Is Workaholism a Real Addiction?

Is Workaholism a Real Addiction?


So, what is workaholism? Well, if we think about somebody that has
a drink for the first time, that person may have the drink and then think, “Oh, this is kind
of fun and I may do it once in a while, or maybe I’ll do it occasionally, or never, I
don’t like it.” But alcohol takes a place in their life. Somebody else has a drink, and they immediately
get a secondary benefit. They either are able to be a certain way socially
that they couldn’t be before and they want that, or there is a break from some sort of
pain or something that’s haunting them and that’s nice to get. In either of those cases or other similar
experiences, alcohol takes a different place. It takes almost a medicinal place in that
person’s life. Well, work can actually be the same thing. In some cases, people that show up with workaholism
have this internal binary thinking that I’m either making money or I’m gonna go broke. So, that’s like that second group of drinkers
that are getting this benefit. They are not working as a way of enhancing
their life. There’s this fear, sometimes rooted in tragedies
that happen in families or just coming from a particular group where there was a lot of
pain as a result of not having a lot of money or means. And so, this can be a really strong force
that demands that you work really hard all the time. Another ripe area for workaholism is if there
are–this image that really helps is this tsunami, this avalanche of things, emotional,
physical, relational experiences that are haunting us, that are sort of chasing us. The image that’s often used is like, if you’re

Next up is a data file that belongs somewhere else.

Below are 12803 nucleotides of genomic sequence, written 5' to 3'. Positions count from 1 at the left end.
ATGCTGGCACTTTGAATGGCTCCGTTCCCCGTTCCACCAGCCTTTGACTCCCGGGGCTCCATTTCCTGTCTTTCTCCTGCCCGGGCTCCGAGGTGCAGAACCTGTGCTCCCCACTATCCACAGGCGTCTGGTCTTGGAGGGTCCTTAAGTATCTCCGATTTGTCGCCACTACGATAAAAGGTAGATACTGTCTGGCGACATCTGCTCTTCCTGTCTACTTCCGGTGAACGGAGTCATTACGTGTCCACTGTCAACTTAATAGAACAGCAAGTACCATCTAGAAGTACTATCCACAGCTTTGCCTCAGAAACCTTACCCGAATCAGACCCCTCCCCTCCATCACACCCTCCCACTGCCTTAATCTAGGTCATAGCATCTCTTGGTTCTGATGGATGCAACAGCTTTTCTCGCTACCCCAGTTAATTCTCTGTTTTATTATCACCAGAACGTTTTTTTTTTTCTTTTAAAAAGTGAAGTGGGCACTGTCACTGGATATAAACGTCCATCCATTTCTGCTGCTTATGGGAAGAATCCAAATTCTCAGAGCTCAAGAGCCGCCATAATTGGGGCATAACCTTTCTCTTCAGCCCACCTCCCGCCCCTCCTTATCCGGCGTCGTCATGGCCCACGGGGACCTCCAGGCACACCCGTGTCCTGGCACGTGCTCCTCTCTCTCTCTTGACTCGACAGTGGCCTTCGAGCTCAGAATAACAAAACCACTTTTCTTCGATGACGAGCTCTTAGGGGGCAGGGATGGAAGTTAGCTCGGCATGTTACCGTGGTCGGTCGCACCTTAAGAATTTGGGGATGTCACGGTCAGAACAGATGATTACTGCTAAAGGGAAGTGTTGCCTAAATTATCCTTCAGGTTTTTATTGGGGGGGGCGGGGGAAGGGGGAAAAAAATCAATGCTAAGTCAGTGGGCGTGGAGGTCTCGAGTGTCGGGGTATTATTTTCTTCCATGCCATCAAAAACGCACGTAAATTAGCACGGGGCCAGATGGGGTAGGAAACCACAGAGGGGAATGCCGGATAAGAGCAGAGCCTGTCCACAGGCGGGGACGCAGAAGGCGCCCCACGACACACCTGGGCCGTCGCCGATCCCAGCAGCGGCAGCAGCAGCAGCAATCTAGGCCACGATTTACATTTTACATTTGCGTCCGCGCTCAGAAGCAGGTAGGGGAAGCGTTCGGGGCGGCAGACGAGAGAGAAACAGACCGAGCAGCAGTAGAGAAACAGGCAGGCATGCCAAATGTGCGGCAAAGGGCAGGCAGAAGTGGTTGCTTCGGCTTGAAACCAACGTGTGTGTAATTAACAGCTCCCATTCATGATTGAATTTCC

running down some train tracks and there’s a train coming at you. Well, if that’s the case, you just don’t stop. You have to keep running because if you stop
you’re gonna get run over. And work, like alcohol or drugs or any other
addictive behavior, can give you a certain escape from that. It’s like running on the track. Now, of course, there are an infinite number
of presentations that can happen for any person and I wanted to share a story of a client
that I worked with recently. He is an incredibly successful person, and
this person some years ago realized that they were part of that first category of people. Because of things that had happened to him
as a teenager, he had this deep-seated fear of being bankrupt at any given time, no matter
how much money he made. And when he realized that that was motivating
him, he reports that since that happened he has been more successful than he has ever
been before. He works more than he’s ever worked before. But work is no longer a burden to him. And the reason I tell you this story is because
finding out what motivates our behavior, what motivates us to work in the way that we do,
can give us a certain freedom. If that freedom means working less, or maybe
moving and living in a cave somewhere as a yogi? Fantastic. And if that freedom means working more but
having work not be a burden, that’s just as great.

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